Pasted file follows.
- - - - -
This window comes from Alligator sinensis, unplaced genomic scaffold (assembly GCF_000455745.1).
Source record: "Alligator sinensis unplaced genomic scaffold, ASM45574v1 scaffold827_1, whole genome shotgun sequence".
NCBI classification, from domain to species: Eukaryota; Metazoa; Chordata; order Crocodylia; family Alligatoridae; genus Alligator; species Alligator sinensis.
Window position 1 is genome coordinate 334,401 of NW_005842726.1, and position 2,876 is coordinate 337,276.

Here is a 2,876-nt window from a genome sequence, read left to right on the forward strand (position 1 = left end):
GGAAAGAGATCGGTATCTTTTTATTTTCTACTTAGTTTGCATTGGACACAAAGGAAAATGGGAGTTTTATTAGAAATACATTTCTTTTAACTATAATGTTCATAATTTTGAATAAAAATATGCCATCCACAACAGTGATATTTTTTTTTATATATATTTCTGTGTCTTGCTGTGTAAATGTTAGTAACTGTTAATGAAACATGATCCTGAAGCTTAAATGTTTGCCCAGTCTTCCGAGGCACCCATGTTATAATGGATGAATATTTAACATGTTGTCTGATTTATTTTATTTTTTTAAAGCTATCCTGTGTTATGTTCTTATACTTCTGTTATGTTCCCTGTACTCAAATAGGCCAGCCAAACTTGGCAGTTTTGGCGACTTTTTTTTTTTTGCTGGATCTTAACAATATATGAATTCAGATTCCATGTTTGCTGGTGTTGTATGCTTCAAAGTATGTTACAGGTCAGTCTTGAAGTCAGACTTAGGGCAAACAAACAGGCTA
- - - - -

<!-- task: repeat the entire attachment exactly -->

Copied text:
This window comes from Alligator sinensis, unplaced genomic scaffold (assembly GCF_000455745.1).
Source record: "Alligator sinensis unplaced genomic scaffold, ASM45574v1 scaffold827_1, whole genome shotgun sequence".
NCBI classification, from domain to species: Eukaryota; Metazoa; Chordata; order Crocodylia; family Alligatoridae; genus Alligator; species Alligator sinensis.
Window position 1 is genome coordinate 334,401 of NW_005842726.1, and position 2,876 is coordinate 337,276.

Here is a 2,876-nt window from a genome sequence, read left to right on the forward strand (position 1 = left end):
GGAAAGAGATCGGTATCTTTTTATTTTCTACTTAGTTTGCATTGGACACAAAGGAAAATGGGAGTTTTATTAGAAATACATTTCTTTTAACTATAATGTTCATAATTTTGAATAAAAATATGCCATCCACAACAGTGATATTTTTTTTTATATATATTTCTGTGTCTTGCTGTGTAAATGTTAGTAACTGTTAATGAAACATGATCCTGAAGCTTAAATGTTTGCCCAGTCTTCCGAGGCACCCATGTTATAATGGATGAATATTTAACATGTTGTCTGATTTATTTTATTTTTTTAAAGCTATCCTGTGTTATGTTCTTATACTTCTGTTATGTTCCCTGTACTCAAATAGGCCAGCCAAACTTGGCAGTTTTGGCGACTTTTTTTTTTTTGCTGGATCTTAACAATATATGAATTCAGATTCCATGTTTGCTGGTGTTGTATGCTTCAAAGTATGTTACAGGTCAGTCTTGAAGTCAGACTTAGGGCAAACAAACAGGCTA